The survivalist accused of shooting two Pennsylvania state troopers, killing one, in an ambush attack outside a barracks last year was ordered Monday to stand trial.
Eric Frein, 31, of Canadensis, Pennsylvania, looked like a new man -- wearing glasses, freshly shaved and unbloodied -- when he arrived for a preliminary hearing at the Pike County Courthouse just before 8 a.m. Monday flanked by state police.
Inside the courtroom, Frein sat at the defense table across from the widow of the man he's accused of killing, state police Cpl. Bryon Dickson II.
U.S. & World
The woman stared at her husband's accused killer as prosecutors played surveillance video from the Blooming Grove Barracks on Sept. 12, the night Frein is accused of ambushing and killing Dickson and wounding Trooper Alex T. Douglass.
In the video, Cpl. Dickson can be seen leaving the barracks lobby after his shift around 11 p.m. Trooper Douglass can be seen making his way towards the building at the same time, when shots ring out -- striking both men. Douglass was able to crawl into the lobby while fellow troopers blocked the door with an SUV and pulled Dickson inside.
Dickson was pronounced dead in the hallway just off of the lobby moments later, the Pike County Coroner testified Monday.
Others also took the stand, and more new evidence was presented before the court day ended just before 3 p.m.
Frein has been held at the Pike County Correctional Facility since his Oct. 30 capture in an abandoned airport hangar following a 48-day manhunt through Blooming Grove, Canadensis and Swiftwater that cost $11 million.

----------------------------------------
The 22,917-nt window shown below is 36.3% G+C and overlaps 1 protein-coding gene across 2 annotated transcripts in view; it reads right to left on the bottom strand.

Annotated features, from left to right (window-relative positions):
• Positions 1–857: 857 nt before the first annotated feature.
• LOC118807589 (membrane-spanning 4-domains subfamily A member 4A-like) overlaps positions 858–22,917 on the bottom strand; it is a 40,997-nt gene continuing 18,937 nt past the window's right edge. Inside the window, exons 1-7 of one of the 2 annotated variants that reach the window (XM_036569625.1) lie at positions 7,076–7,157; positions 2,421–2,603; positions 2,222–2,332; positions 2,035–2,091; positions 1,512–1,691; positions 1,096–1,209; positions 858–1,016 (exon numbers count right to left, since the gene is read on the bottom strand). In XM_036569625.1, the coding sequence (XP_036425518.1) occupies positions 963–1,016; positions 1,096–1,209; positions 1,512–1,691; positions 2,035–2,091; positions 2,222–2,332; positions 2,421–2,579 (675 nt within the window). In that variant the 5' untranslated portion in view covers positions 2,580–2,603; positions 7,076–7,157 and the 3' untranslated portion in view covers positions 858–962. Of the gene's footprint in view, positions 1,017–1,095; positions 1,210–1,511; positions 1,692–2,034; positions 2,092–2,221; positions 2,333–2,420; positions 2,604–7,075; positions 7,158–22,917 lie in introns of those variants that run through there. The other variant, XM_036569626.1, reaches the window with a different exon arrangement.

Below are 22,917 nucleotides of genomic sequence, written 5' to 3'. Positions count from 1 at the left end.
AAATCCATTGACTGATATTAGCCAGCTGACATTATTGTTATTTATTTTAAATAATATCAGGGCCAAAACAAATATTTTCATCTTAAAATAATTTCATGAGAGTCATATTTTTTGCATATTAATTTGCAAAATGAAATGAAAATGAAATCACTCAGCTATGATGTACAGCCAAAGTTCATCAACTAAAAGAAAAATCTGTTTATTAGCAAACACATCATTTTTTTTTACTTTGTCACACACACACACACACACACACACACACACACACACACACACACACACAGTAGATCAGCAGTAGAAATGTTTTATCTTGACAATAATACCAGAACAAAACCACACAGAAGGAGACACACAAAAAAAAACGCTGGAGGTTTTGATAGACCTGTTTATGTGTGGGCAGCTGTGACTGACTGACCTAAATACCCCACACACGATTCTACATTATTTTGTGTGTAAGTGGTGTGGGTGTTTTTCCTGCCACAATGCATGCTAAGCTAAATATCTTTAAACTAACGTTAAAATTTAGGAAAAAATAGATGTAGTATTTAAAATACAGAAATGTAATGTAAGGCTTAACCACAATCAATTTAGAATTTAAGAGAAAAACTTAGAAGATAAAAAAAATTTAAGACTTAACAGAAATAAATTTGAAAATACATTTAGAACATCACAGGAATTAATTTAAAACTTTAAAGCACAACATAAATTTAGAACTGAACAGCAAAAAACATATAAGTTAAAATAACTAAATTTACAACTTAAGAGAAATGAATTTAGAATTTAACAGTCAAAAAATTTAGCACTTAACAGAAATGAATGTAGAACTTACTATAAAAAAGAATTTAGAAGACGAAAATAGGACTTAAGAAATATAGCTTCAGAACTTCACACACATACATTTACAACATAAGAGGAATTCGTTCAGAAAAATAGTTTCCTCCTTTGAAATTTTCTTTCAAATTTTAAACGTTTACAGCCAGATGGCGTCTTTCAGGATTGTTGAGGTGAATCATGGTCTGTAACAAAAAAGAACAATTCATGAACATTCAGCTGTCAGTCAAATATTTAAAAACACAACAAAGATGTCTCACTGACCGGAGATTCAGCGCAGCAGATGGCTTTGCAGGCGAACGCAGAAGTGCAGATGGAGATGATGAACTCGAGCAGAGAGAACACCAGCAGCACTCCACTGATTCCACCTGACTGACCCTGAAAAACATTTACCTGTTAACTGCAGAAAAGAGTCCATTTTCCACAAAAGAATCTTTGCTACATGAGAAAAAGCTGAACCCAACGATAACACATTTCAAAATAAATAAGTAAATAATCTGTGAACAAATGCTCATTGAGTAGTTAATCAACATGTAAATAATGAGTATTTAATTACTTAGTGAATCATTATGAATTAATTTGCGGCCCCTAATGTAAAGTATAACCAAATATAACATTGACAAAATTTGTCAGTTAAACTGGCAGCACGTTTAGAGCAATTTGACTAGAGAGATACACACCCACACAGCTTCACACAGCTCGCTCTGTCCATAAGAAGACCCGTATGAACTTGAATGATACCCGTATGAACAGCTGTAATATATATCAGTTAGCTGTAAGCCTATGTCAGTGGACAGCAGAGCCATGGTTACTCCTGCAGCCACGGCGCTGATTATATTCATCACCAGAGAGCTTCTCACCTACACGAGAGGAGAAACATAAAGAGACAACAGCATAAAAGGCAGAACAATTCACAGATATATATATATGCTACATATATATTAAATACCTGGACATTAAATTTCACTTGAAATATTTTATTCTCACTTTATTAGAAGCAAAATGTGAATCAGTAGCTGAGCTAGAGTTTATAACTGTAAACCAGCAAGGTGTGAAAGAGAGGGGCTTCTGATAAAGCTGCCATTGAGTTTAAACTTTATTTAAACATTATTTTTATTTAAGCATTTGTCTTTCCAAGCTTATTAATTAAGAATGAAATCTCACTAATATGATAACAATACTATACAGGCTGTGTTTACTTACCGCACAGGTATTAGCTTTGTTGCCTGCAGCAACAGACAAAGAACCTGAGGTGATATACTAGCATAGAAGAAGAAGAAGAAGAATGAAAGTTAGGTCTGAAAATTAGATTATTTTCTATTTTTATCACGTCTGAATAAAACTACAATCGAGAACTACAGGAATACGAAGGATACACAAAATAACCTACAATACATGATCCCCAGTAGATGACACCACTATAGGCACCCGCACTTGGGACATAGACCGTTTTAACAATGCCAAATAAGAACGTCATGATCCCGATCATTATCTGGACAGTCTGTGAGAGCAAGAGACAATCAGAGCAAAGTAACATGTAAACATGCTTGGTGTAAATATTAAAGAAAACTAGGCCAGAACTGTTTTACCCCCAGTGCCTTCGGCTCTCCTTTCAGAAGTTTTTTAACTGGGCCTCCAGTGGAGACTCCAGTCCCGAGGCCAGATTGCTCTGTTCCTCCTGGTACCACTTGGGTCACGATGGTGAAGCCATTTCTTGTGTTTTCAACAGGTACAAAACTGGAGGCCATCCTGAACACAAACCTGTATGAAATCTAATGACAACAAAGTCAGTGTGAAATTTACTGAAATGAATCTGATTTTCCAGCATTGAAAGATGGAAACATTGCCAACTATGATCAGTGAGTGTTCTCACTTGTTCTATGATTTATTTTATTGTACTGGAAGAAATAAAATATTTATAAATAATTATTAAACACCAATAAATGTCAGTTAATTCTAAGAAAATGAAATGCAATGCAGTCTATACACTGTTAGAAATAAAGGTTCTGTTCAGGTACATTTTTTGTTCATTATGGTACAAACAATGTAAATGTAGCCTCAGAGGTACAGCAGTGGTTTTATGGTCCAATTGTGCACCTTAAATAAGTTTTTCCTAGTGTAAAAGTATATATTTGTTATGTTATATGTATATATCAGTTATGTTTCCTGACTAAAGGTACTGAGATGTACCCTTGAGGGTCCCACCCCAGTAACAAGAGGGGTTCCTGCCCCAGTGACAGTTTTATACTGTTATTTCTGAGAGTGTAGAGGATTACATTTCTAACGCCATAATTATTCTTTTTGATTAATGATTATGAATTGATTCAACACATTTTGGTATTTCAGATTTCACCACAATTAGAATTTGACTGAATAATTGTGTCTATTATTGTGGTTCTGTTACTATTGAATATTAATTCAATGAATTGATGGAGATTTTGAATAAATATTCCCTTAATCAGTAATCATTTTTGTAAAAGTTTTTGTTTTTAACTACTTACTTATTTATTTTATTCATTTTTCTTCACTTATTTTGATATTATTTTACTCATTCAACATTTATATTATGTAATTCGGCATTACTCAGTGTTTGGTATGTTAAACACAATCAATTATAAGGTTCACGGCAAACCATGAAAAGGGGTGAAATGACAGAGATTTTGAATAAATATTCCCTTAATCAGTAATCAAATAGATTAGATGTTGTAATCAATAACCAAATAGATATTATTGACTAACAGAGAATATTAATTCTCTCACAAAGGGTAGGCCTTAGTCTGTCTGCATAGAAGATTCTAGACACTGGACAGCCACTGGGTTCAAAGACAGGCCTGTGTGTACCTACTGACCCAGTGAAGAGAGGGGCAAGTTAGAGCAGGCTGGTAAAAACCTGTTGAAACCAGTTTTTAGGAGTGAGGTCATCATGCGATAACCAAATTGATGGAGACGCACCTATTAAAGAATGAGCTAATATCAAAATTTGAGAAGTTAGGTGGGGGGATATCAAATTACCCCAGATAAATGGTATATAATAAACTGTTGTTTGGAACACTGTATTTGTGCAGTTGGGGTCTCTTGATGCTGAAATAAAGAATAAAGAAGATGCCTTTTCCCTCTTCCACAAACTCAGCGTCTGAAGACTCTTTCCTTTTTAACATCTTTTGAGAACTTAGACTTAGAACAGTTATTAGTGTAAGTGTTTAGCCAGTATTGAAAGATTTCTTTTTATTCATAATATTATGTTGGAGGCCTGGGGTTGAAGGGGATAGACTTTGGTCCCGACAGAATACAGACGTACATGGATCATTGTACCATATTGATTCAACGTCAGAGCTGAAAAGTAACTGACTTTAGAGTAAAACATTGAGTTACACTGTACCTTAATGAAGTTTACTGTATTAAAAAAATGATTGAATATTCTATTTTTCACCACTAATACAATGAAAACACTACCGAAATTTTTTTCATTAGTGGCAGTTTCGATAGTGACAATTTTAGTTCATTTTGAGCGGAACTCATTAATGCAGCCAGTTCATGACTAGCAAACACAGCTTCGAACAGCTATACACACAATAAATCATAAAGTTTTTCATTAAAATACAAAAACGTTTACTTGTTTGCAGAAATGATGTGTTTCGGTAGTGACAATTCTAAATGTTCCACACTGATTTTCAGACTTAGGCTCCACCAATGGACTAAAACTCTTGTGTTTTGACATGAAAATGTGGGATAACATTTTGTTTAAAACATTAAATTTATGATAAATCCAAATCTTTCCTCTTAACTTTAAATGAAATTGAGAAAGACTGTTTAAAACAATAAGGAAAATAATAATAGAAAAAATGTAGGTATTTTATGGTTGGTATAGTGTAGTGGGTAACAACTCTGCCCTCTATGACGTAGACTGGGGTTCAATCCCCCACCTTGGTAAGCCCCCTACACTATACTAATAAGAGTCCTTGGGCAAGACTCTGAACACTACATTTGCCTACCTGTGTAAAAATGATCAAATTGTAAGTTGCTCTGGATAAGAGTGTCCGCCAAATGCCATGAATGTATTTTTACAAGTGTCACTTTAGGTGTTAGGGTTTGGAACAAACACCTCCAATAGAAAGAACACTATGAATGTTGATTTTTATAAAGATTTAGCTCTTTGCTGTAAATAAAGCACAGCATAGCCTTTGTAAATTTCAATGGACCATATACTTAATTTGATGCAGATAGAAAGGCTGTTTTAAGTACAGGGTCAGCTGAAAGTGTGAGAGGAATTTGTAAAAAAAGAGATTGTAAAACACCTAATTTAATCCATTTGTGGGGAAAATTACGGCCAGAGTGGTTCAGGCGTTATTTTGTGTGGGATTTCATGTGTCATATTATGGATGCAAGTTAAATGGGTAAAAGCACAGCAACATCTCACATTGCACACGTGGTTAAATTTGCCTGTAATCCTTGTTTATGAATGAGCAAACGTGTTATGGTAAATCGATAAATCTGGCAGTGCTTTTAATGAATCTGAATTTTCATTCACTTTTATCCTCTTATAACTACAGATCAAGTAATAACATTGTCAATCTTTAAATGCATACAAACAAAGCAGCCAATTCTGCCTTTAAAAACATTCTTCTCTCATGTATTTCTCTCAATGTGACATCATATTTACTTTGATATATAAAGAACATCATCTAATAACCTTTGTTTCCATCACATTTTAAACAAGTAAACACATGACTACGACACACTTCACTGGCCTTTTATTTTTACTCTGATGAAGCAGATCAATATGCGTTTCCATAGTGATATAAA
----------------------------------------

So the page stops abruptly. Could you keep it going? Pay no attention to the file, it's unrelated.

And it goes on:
Investigators testified Monday that end of that manhunt, they found the murder weapon along with a journal in which Frein described shooting the troopers. A trooper testified Monday that bullets from the shooting scene were fired from Frein's rifle, which was recovered at the hangar.
Frein, who was shackled by his hands and feet, sat quiet and still throughout the day in a cavernous courtroom packed with media and other spectators. At one point, he wrote a note and whispered into an attorney's ear.
Authorities say Frein confessed to what he described as an assassination designed to "wake people up." They say he also wrote a letter to his parents — the text of which was read in court Monday — calling for revolution to "get us back the liberties we once had."
"I do not have a death wish but I know the odds. I tried my best to do this thing without getting identified, but if you are reading this then I was not successful," said the letter, found on a computer storage drive that prosecutors say Frein had with him while he was on the run.
After the hearing, a defense lawyer, Bill Ruzzo, said his primary goal is to save Frein's life. Prosecutors are seeking the death penalty.
"It's a battle," said another defense attorney, Michael Weinstein, adding that Frein "understands his circumstances."